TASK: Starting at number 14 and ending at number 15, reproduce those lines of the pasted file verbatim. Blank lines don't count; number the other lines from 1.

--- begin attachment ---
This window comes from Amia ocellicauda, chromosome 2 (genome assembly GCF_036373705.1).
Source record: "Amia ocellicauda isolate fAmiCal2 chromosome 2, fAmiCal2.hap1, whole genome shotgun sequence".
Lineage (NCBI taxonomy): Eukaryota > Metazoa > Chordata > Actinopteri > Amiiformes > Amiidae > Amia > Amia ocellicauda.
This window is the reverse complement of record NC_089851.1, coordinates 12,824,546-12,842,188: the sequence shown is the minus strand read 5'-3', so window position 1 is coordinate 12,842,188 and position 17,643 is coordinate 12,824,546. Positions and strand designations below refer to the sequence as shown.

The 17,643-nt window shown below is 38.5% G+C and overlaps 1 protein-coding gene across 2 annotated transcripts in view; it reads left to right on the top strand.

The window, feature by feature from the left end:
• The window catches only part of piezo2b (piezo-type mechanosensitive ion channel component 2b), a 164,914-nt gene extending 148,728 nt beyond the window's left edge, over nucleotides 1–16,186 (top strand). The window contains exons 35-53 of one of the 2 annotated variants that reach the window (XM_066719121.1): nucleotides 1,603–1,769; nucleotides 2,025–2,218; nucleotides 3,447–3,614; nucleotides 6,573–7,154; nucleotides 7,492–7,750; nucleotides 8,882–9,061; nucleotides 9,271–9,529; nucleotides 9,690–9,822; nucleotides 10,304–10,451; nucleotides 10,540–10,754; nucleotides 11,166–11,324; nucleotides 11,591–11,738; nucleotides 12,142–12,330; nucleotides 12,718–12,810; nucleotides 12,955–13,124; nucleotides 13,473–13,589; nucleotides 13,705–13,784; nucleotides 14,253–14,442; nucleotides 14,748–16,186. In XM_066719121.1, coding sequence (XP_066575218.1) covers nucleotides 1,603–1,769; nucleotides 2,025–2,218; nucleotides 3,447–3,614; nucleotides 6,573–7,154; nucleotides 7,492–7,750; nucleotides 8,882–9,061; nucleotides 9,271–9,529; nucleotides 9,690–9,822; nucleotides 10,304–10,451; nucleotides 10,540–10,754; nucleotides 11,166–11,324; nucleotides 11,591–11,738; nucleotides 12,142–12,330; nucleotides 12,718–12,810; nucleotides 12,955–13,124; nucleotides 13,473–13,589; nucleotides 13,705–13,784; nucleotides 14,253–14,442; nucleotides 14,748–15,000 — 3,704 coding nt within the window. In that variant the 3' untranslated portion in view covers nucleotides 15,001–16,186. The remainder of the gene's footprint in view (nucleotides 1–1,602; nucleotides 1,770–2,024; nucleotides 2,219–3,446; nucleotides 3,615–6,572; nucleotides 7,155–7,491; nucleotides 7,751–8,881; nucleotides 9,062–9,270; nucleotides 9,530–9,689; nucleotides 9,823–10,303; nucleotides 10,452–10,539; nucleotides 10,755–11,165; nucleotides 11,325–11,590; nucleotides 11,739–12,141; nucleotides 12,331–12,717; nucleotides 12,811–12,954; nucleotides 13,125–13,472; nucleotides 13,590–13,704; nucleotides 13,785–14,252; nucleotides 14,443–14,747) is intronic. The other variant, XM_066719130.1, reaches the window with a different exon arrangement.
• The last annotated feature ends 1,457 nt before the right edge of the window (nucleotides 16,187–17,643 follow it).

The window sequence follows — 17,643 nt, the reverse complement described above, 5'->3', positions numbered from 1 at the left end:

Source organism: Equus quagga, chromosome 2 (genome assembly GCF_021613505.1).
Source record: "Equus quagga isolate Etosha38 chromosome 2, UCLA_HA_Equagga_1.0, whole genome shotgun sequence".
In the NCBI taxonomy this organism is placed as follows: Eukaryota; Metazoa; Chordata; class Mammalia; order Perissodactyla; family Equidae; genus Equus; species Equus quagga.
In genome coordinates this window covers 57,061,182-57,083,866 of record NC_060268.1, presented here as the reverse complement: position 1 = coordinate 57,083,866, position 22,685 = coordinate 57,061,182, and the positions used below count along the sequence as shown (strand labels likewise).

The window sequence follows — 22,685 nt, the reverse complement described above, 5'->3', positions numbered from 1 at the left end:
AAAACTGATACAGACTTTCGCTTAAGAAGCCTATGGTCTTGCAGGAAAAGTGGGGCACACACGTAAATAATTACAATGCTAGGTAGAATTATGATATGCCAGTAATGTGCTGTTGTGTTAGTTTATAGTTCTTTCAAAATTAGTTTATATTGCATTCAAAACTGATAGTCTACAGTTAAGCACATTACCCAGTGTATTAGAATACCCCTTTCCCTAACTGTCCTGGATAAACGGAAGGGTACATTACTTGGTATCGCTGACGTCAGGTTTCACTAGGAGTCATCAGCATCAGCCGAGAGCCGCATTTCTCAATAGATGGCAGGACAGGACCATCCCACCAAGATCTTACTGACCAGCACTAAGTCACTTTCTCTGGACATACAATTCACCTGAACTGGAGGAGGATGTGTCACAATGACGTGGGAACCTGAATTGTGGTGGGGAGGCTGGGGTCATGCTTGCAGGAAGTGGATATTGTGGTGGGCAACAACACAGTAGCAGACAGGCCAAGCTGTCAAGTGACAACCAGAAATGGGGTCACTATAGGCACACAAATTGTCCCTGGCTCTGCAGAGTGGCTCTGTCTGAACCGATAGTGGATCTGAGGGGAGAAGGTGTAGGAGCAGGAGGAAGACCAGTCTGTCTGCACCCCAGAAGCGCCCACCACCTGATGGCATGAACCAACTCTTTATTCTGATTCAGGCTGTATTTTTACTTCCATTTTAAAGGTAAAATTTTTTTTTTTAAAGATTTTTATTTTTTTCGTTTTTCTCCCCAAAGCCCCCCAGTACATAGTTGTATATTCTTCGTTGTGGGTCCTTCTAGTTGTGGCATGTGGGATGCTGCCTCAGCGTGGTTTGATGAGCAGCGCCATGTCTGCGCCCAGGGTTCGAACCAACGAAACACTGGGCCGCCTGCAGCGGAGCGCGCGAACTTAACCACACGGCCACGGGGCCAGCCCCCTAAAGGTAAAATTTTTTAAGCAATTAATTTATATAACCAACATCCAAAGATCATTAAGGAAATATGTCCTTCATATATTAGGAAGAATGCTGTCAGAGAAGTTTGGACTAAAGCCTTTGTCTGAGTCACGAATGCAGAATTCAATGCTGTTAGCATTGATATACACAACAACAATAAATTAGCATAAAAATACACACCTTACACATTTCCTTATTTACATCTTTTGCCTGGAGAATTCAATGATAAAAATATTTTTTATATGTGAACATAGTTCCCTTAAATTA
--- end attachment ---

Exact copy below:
The window sequence follows — 22,685 nt, the reverse complement described above, 5'->3', positions numbered from 1 at the left end:
AAAACTGATACAGACTTTCGCTTAAGAAGCCTATGGTCTTGCAGGAAAAGTGGGGCACACACGTAAATAATTACAATGCTAGGTAGAATTATGATATGCCAGTAATGTGCTGTTGTGTTAGTTTATAGTTCTTTCAAAATTAGTTTATATTGCATTCAAAACTGATAGTCTACAGTTAAGCACATTACCCAGTGTATTAGAATACCCCTTTCCCTAACTGTCCTGGATAAACGGAAGGGTACATTACTTGGTATCGCTGACGTCAGGTTTCACTAGGAGTCATCAGCATCAGCCGAGAGCCGCATTTCTCAATAGATGGCAGGACAGGACCATCCCACCAAGATCTTACTGACCAGCACTAAGTCACTTTCTCTGGACATACAATTCACCTGAACTGGAGGAGGATGTGTCACAATGACGTGGGAACCTGAATTGTGGTGGGGAGGCTGGGGTCATGCTTGCAGGAAGTGGATATTGTGGTGGGCAACAACACAGTAGCAGACAGGCCAAGCTGTCAAGTGACAACCAGAAATGGGGTCACTATAGGCACACAAATTGTCCCTGGCTCTGCAGAGTGGCTCTGTCTGAACCGATAGTGGATCTGAGGGGAGAAGGTGTAGGAGCAGGAGGAAGACCAGTCTGTCTGCACCCCAGAAGCGCCCACCACCTGATGGCATGAACCAACTCTTTATTCTGATTCAGGCTGTATTTTTACTTCCATTTTAAAGGTAAAATTTTTTTTTTTAAAGATTTTTATTTTTTTCGTTTTTCTCCCCAAAGCCCCCCAGTACATAGTTGTATATTCTTCGTTGTGGGTCCTTCTAGTTGTGGCATGTGGGATGCTGCCTCAGCGTGGTTTGATGAGCAGCGCCATGTCTGCGCCCAGGGTTCGAACCAACGAAACACTGGGCCGCCTGCAGCGGAGCGCGCGAACTTAACCACACGGCCACGGGGCCAGCCCCCTAAAGGTAAAATTTTTTAAGCAATTAATTTATATAACCAACATCCAAAGATCATTAAGGAAATATGTCCTTCATATATTAGGAAGAATGCTGTCAGAGAAGTTTGGACTAAAGCCTTTGTCTGAGTCACGAATGCAGAATTCAATGCTGTTAGCATTGATATACACAACAACAATAAATTAGCATAAAAATACACACCTTACACATTTCCTTATTTACATCTTTTGCCTGGAGAATTCAATGATAAAAATATTTTTTATATGTGAACATAGTTCCCTTAAATTA